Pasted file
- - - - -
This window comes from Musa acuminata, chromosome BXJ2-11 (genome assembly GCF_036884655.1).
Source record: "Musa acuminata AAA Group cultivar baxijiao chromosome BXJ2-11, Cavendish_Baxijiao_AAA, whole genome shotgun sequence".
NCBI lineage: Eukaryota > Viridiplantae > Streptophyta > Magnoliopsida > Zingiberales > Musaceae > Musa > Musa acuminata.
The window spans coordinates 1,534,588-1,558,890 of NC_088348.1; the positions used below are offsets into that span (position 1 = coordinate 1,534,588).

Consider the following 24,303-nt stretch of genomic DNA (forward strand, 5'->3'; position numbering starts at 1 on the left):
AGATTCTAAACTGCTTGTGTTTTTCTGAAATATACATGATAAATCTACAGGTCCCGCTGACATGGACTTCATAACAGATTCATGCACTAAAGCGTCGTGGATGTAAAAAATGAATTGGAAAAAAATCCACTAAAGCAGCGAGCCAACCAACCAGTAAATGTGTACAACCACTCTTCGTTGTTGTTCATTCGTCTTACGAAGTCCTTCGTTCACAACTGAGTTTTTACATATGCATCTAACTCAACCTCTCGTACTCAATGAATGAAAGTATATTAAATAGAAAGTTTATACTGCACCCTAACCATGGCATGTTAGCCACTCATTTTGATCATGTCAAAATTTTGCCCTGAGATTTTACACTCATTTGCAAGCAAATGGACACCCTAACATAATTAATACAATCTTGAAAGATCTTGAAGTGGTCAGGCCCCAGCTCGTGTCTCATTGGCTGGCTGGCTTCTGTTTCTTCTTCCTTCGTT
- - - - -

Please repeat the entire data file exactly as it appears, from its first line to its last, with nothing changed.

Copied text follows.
This window comes from Musa acuminata, chromosome BXJ2-11 (genome assembly GCF_036884655.1).
Source record: "Musa acuminata AAA Group cultivar baxijiao chromosome BXJ2-11, Cavendish_Baxijiao_AAA, whole genome shotgun sequence".
NCBI lineage: Eukaryota > Viridiplantae > Streptophyta > Magnoliopsida > Zingiberales > Musaceae > Musa > Musa acuminata.
The window spans coordinates 1,534,588-1,558,890 of NC_088348.1; the positions used below are offsets into that span (position 1 = coordinate 1,534,588).

Consider the following 24,303-nt stretch of genomic DNA (forward strand, 5'->3'; position numbering starts at 1 on the left):
AGATTCTAAACTGCTTGTGTTTTTCTGAAATATACATGATAAATCTACAGGTCCCGCTGACATGGACTTCATAACAGATTCATGCACTAAAGCGTCGTGGATGTAAAAAATGAATTGGAAAAAAATCCACTAAAGCAGCGAGCCAACCAACCAGTAAATGTGTACAACCACTCTTCGTTGTTGTTCATTCGTCTTACGAAGTCCTTCGTTCACAACTGAGTTTTTACATATGCATCTAACTCAACCTCTCGTACTCAATGAATGAAAGTATATTAAATAGAAAGTTTATACTGCACCCTAACCATGGCATGTTAGCCACTCATTTTGATCATGTCAAAATTTTGCCCTGAGATTTTACACTCATTTGCAAGCAAATGGACACCCTAACATAATTAATACAATCTTGAAAGATCTTGAAGTGGTCAGGCCCCAGCTCGTGTCTCATTGGCTGGCTGGCTTCTGTTTCTTCTTCCTTCGTT